It was lush. You get off the top of that plateau where it is dry and scraggily, and get down into the canyons adjacent and they have springs feeding these wonderful meadows that the local ranchers depend on. These ranchers steward the land down there and they depend on these springs for their own water as well as the livestock and the wildlife. Then I got mad because the State’s saying there’s no water and there’s no mention of the interest of the ranchers in these locations. It was just amazing to me. That’s when I started working for free and developed a research project out of it.

We put together a bunch of money to do an analysis and I pulled in some colleagues to help and a mixture of graduate and undergraduate students – a community effort. We ended up publishing a paper showing that the water in these springs comes from the ridges where U.S. Oil Sands was dumping this material. So you can’t rule out an impact. And I couldn’t say that there would definitely be an impact, nobody knows, but I could say there’s no way you can rule it out based on the data. And that was the argument I made. It ended up being a really fun thing to work on because we learned something interesting. It all culminated in a hearing that I thought was just going to be me and a lawyer and a Division of Oil Gas and Mining chief, and instead there were 100-200 expert people there, a mixture of activists, reporters, and so on. It was really interesting because the State kept making these statements about the area that were just flatly untrue and I was able to knock it down and the Chief of the Division of Oil Gas and Mining recognized that. He saw the data that we’d collected refuted what the State was saying. Then they required a monitor for the site. So that was a pretty satisfying outcome for that little project.

What was it like for your students to work on something that was so applied and urgent?

I think they really enjoyed that. I think they find it a satisfying extension of the nitty gritty, puzzle-solving research that we do.

What’s happening for you and your group right now related to the ‘nitty gritty’ stuff?

I just had a breakthrough on the particle transport theory. Existing theories for predicting the transport of particles fail because in the environment, the particles tend to be similarly charged, negatively, and so is the sediment. When things are charged the same way they repel each other. Basically, the theory fails because of that repulsion – particles and sediment shouldn’t attach, but yet they do and the particles get removed from the water. What it comes down to is that no surface is homogenous. There’s nanoscale heterogeneity that provides little zones where things are attracted and attach. What we’ve been doing for the past two years is backing up what that nanoscale heterogeneity should look like on surfaces through doing a bunch of attachment experiments. And that’s very puzzle solve-y. It’s something that when I was a master’s student working on the Himalayas in Pakistan, if you’d asked me what I was going to work on later in my life, I would have said you were crazy. But I love it because you have control over the system and we’re basically decorating Easter eggs with little heterogeneity dots on these little sand grains in our hypothetical models in our simulation trying to capture the data. We’ve been able to do that and now we’ve found that that representation predicts all these weird transport behaviors that you see under environmental conditions. We just submitted the manuscript.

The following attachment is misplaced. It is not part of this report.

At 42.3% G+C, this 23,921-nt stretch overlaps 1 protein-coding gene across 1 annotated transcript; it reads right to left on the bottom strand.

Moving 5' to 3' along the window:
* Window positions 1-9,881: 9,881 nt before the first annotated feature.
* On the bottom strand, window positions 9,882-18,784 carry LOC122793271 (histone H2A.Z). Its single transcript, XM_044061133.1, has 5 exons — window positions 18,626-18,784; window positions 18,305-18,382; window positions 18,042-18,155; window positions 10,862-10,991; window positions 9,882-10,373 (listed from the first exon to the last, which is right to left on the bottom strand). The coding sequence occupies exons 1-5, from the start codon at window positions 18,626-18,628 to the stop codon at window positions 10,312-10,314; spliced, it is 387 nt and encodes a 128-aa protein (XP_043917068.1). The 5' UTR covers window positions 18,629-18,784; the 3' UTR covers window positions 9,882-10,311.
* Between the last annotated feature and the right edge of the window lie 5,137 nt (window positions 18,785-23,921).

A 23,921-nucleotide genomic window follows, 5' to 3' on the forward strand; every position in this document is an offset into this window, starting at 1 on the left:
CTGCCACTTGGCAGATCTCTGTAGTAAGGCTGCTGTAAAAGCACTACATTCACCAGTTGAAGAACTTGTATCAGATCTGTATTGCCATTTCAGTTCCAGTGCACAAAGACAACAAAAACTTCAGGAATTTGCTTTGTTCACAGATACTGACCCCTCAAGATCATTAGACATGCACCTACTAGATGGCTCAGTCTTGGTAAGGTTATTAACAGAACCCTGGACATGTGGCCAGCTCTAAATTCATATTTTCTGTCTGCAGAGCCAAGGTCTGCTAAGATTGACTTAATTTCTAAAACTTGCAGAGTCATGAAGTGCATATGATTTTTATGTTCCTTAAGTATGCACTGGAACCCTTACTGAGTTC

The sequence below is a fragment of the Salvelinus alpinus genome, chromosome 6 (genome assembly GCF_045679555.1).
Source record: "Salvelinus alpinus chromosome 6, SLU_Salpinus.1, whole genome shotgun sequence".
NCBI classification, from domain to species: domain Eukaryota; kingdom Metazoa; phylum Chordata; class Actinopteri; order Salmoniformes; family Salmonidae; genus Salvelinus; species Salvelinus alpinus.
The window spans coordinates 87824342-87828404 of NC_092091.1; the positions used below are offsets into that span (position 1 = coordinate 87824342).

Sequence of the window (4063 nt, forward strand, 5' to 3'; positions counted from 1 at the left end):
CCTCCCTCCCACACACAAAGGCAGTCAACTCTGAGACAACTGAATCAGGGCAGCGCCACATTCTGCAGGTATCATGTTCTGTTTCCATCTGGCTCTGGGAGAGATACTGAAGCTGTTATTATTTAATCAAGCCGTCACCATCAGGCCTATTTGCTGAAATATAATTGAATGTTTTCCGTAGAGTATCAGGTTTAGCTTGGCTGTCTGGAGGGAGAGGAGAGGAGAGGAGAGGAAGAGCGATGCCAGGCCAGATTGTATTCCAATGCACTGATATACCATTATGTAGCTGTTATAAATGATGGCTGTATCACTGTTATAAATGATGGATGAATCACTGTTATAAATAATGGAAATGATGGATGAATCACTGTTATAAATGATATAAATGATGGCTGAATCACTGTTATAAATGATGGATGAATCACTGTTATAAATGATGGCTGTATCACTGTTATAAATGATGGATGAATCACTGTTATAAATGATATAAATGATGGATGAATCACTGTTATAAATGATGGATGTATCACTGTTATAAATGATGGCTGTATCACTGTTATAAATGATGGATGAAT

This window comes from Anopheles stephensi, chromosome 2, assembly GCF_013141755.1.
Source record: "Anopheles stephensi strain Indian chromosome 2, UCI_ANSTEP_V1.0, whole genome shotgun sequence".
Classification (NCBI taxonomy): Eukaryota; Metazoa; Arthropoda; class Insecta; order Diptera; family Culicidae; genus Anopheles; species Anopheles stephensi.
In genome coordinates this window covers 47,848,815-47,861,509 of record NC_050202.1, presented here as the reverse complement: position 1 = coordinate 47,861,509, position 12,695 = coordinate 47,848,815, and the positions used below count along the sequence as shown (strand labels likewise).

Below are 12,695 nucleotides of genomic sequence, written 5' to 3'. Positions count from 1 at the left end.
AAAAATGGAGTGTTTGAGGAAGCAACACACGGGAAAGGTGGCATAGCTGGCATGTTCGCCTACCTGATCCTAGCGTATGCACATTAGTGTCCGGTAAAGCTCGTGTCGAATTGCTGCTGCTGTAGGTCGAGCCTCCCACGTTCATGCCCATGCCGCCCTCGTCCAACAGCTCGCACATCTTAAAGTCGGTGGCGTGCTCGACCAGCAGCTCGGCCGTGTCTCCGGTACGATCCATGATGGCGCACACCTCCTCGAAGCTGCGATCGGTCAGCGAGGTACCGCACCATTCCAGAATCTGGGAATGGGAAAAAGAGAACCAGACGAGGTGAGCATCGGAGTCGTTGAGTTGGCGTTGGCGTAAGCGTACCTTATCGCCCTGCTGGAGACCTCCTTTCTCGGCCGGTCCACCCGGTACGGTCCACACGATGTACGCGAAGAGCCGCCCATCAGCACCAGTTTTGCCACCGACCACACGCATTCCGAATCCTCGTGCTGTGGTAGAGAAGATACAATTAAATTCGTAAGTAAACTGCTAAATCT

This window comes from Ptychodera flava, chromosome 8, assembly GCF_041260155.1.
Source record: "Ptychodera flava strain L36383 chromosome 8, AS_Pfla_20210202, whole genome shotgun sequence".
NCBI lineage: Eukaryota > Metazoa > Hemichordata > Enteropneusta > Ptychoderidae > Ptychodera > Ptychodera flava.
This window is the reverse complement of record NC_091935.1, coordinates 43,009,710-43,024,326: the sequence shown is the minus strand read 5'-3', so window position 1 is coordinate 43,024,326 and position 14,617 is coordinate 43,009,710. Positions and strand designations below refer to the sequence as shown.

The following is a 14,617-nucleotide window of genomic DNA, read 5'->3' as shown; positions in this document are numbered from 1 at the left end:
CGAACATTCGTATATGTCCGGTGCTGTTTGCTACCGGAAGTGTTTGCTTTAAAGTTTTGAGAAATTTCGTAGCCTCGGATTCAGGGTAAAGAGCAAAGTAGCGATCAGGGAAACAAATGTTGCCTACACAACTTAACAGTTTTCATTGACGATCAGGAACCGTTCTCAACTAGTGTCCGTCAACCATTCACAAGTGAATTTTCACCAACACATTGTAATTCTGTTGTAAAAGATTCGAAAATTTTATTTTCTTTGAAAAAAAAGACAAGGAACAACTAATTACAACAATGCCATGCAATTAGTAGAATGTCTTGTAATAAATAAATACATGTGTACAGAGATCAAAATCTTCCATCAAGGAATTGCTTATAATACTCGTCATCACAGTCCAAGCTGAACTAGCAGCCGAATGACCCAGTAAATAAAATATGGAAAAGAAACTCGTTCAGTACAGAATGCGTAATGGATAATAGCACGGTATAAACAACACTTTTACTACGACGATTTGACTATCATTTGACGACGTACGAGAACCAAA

We haven’t gotten it accepted yet, but I’m excited about it because it actually brings together this research that we’ve been doing for 15 years. I love the mix — I love this stuff where you really get into the mechanisms and I love the stuff where you get out in the field and measure things. So it’s really fun to have those aspects of my research program operating all at the same time. It’s good for the students because they all mix with each other. I get a critical mass of students going and they’re all teaching each other too, and that brings a lot of energy to the group.

What drew you to the GCSC?

I like to think I helped to make it. Before the GCSC existed, I was bringing together groups from Geology & Geophysics, Atmospheric Sciences, ecological people, Biology, environmental engineers, and the geographers. This was back probably in 1997, something like that, maybe 2000. I was bringing them together to say ‘hey, we should be developing work towards a big proposal.” Jim Ehleringer [GCSC director emeritus] was a part of that and some other people who helped lead included Craig Forster. This was before Brenda Bowen was even a grad student. We actually developed a precursor to GCSC called CWECS, the Center for Water and Ecosystem Climate… something or other, I can’t remember. But the point is, I was barely tenured at that point and didn’t really have a grand vision for the kind of thing that would become, like Jim Ehleringer did. So I dissolved CWECS and he developed GCSC. And what I focused on was developing work on the Great Salt Lake, because none was going on at that time from the University of Utah. That’s what I focused my efforts on while Jim Ehleringer built the GCSC, but I still feel like I had a hand in creating it.

How do you feel that GCSC support or programming has positively impacted your research or your teaching?

I can tell you that the Tar Sands work wouldn’t have happened without Logan Fredrick being a GCSC Fellow. She helped with the logistics of getting the field sampling done in a big way. Out of that fellowship, we had multiple papers. Obviously there was other support brought in to help with all that, but the GCSC was a critical piece. I think that’s a fundamentally important aspect of the GCSC — funding students to allow them to explore something that maybe isn’t so formulaic. You can explore a bit. And I really value that a lot.

Thank you, Bill!